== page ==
Navistar, Caterpillar broaden truck ties

Navistar, Caterpillar broaden truck ties

Caterpillar Inc. and Navistar International Corp. have revealed more details of their rapidly evolving alliance, announcing yesterday that they will jointly build and market trucks in global markets before the end of the year as well as create a full lineup of vocational trucks to be sold by Caterpillar dealers in North America

Caterpillar Inc. and Navistar International Corp. have revealed more details of their rapidly evolving alliance, announcing yesterday that they will jointly build and market trucks in global markets before the end of the year as well as create a full lineup of vocational trucks to be sold by Caterpillar dealers in North America.

Last summer, the two said they would create a Caterpillar-branded vocational truck, which many assumed would be limited to severe-service applications, and just last month Navistar unveiled a 15-liter diesel for post-2010 sales that combines the Cat C15 block and Navistar fuel system. Yesterday's announcement expands on those plans, indicating how the two companies intend to use the new alliance to address the individual marketing needs of each.

With Caterpillar's decision to exit the U.S. and Canadian on-highway engine business in 2010 when the next round of diesel emissions requirements go into effect, its dealers needed a way to replace engine-service business lost by that move. By turning to Navistar's production capacities for an entire lineup of vocational trucks, Caterpillar satisfies that requirement, and then some.

Read entire article ...

Caterpillar Inc. and Navistar International Corp. have revealed more details of their rapidly evolving alliance, announcing yesterday that they will jointly build and market trucks in global markets before the end of the year as well as create a full lineup of vocational trucks to be sold by Caterpillar dealers in North America.

Last summer, the two said they would create a Caterpillar-branded vocational truck, which many assumed would be limited to severe-service applications, and just last month Navistar unveiled a 15-liter diesel for post-2010 sales that combines the Cat C15 block and Navistar fuel system. Yesterday's announcement expands on those plans, indicating how the two companies intend to use the new alliance to address the individual marketing needs of each.

With Caterpillar's decision to exit the U.S. and Canadian on-highway engine business in 2010 when the next round of diesel emissions requirements go into effect, its dealers needed a way to replace engine-service business lost by that move. By turning to Navistar's production capacities for an entire lineup of vocational trucks, Caterpillar satisfies that requirement, and then some.

Yesterday's announcement made it clear that plans go well beyond a severe-duty Cat truck to include a full line of vehicles that combine Navistar's International brand chassis and MaxxForce engines with proprietary Caterpillar components. Those components could include Cat's heavy-duty automatic transmissions, cooling system designs, and even the hydraulics used in its earthmoving and construction equipment, according to a Caterpillar spokesperson.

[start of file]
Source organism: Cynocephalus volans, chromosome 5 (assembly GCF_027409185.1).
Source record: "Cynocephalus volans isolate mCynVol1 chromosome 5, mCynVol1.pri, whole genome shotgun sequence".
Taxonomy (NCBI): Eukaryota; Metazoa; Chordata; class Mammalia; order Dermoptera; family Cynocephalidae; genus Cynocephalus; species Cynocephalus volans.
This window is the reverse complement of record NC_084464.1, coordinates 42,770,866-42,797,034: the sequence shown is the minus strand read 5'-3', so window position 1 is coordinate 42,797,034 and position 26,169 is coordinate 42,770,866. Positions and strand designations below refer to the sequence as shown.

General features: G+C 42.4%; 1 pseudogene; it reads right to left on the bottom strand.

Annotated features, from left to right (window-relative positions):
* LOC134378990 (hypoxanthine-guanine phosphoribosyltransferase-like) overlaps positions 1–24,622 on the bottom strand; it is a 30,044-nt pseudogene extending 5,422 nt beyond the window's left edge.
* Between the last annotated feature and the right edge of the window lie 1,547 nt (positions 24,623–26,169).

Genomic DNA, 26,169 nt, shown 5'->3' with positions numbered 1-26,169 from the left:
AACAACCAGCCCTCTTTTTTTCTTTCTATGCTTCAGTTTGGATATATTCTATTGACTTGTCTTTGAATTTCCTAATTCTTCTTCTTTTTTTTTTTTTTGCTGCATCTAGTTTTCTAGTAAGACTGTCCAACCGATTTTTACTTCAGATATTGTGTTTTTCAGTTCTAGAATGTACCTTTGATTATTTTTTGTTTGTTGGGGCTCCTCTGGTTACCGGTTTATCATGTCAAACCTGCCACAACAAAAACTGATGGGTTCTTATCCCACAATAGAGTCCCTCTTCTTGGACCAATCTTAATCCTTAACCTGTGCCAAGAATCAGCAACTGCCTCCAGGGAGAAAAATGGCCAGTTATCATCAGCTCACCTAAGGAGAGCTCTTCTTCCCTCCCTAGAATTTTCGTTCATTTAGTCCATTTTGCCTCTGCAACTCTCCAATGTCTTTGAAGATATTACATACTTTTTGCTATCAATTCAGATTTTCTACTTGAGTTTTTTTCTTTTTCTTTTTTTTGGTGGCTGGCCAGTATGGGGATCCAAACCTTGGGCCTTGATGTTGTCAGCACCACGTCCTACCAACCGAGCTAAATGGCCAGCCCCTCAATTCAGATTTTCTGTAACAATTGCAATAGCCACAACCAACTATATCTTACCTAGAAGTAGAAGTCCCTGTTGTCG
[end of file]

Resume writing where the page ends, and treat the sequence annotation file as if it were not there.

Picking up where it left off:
"We will offer a full lineup of vocational trucks powered by Cat-branded 11-, 13- and 15-liter engines," Charissa Ebbert told Fleet Owner. "Caterpillar's core business is construction, and these trucks will help dealers offer a full product line that includes the machines as well as the trucks that work with those machines."

In addition to the recently announced Caterpillar-based 15-liter diesel, Navistar currently offers 11- and 13-liter diesels jointly developed with MAN of Germany. All three are being developed to meet 2010 emissions standards and presumably will power the new Cat vocational vehicles as well as International trucks. The Cat-branded trucks will be built at Navistar's Garland, TX, plant, which currently produces International severe-service vehicles.

It remains to be seen whether Cat's experience with heavy-duty hydraulics will lead the two partners into development of full truck and body combinations such as refuse packers and dump trucks. The first models are scheduled to be introduced in late 2010 and go into full production in 2011, according to the press release.

The new global project also announced yesterday is a 50/50 joint venture that will "develop, manufacture and distribute commercial trucks in regions outside of North America and India," according to a press release issued yesterday. The markets specifically identified were Australia, Brazil, China, Russia, South Africa and Turkey. The release said products would include both conventional and COE designs sold under Caterpillar and International brands, with initial availability "as early as the third quarter of 2009."

The two partners "are still working through details" and not ready to announce production locations for the global products, according to Ebbert. The trucks and their engines will be branded either Caterpillar or International "depending on our market strategy for each region," she said.

Although Navistar has a strong market position in the North American medium- and heavy-duty truck markets, its only significant global presence is a joint venture with Mahindra & Mahindra of India, and a wholly owned subsidiary building engines for the Brazilian market. The new JV will take advantage of Caterpillar's established international dealer network for construction equipment to help Navistar move into the ranks of international truck builders such as Daimler and Volvo.

TAGS: News
Hide comments

Comments

  • Allowed HTML tags: <em> <strong> <blockquote> <br> <p>

Plain text

  • No HTML tags allowed.
  • Web page addresses and e-mail addresses turn into links automatically.
  • Lines and paragraphs break automatically.
Publish